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Norfolk council period poverty project set for expansion


By David Hannant, Local Democracy Reporter


Women will soon be able to collect free sanitary products from three more sites in Lynn as part of the expansion of a county-wide initiative.

In a bid to tackle period poverty, Norfolk County Council has agreed to make the essentials readily available at dozens of new locations, including museums, council offices and youth centres.

The decision comes as an extension of the council’s successful partnership with the Tricky Period project, which has made sanitary goods readily available in all 47 of Norfolk’s libraries.

Norfolk County Council headquarters (3027764)
Norfolk County Council headquarters (3027764)

But, while the service relies on people making donations, members of the council’s corporate select committee have agreed to provide the costs of supplies in the 27 new locations.

The list, which was confirmed at a meeting on Tuesday, includes Priory House in Austin Street, the Town House Museum in Queen Street and 1 Birch Tree Close.

Given the option of extending the donation service, installing reasonably priced vending machines or supplying the products outright, the committee opted to commit to spending up to £3,125 a year to purchase the supplies.

This would be on top of a one-off cost of £5,000 to bring in the measure, which has been recommended to cabinet to rubber stamp.

It follows a motion which was brought before the council in April by Labour councillor Colleen Walker, amended by Conservative councillor Penny Carpenter and passed.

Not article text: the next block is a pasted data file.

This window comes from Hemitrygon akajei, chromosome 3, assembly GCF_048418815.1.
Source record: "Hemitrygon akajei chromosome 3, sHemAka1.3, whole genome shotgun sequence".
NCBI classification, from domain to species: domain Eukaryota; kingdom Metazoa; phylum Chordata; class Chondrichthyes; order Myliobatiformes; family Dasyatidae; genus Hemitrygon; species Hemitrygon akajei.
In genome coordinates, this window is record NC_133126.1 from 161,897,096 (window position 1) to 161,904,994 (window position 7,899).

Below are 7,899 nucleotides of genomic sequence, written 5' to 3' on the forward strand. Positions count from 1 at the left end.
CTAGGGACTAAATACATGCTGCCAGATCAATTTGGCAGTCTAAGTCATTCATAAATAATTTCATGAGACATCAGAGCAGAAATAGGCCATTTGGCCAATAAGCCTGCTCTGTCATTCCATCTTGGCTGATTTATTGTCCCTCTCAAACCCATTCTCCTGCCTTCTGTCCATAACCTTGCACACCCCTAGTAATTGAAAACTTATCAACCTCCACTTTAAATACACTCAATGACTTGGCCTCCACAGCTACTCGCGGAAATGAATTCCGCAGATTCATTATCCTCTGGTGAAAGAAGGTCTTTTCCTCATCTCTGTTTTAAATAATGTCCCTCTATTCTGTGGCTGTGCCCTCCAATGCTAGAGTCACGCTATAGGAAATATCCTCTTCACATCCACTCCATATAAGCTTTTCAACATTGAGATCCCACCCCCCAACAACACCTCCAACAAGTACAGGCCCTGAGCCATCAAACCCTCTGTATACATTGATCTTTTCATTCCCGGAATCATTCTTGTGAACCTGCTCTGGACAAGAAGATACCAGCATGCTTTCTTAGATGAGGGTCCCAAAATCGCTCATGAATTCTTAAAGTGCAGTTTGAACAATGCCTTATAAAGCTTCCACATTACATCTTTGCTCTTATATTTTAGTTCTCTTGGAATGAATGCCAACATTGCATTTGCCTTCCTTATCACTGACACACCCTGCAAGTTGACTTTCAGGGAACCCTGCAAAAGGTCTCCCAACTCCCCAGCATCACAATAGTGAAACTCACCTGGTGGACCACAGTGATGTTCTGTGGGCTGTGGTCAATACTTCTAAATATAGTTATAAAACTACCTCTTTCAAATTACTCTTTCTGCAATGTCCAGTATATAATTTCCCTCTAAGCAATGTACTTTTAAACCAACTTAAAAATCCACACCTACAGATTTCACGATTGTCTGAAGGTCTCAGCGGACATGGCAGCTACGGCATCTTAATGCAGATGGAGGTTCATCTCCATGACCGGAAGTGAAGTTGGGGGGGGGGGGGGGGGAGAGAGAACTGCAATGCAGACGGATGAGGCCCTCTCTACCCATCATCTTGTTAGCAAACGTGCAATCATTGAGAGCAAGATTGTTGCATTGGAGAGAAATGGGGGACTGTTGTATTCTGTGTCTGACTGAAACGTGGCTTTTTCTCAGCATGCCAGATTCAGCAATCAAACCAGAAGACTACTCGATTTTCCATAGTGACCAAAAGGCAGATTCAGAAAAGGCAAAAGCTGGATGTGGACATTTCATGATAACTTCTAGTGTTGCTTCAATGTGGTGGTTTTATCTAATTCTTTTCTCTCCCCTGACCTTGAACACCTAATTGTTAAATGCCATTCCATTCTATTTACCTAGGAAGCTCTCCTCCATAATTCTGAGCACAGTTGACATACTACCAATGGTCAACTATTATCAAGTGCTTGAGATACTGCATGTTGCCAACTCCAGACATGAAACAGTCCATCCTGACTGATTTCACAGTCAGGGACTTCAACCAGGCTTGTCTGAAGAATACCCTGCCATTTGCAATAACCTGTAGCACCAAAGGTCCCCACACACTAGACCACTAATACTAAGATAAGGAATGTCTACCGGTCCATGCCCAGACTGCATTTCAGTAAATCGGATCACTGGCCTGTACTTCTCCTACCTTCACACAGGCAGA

Sandra Squire, independent councillor for Marshland North, was keen to support the option of the council paying outright for the products.

She said: “Periods turn up whenever they feel like it so when you are not prepared it can be devastating – so whatever distance you have to travel to get them is too far when dignity is at stake.”

Labour’s Chris Jones said they had already arranged for some to be supplied at County Hall and had experienced a demand, so welcomed the report.

He said: “There is definitely a demand for this that can be filled at what is a relatively low cost.”

Among the locations will be all 10 of the museums under Norfolk County Council control, along with council-owned buildings in Norwich, Lynn and Yarmouth.

Alongside the council’s 47 libraries, this will see free sanitary products made available at 74 locations across the county.

Committee chairman Karen Vincent said: “This is a very positive step and in terms of the big picture is at a low cost.”


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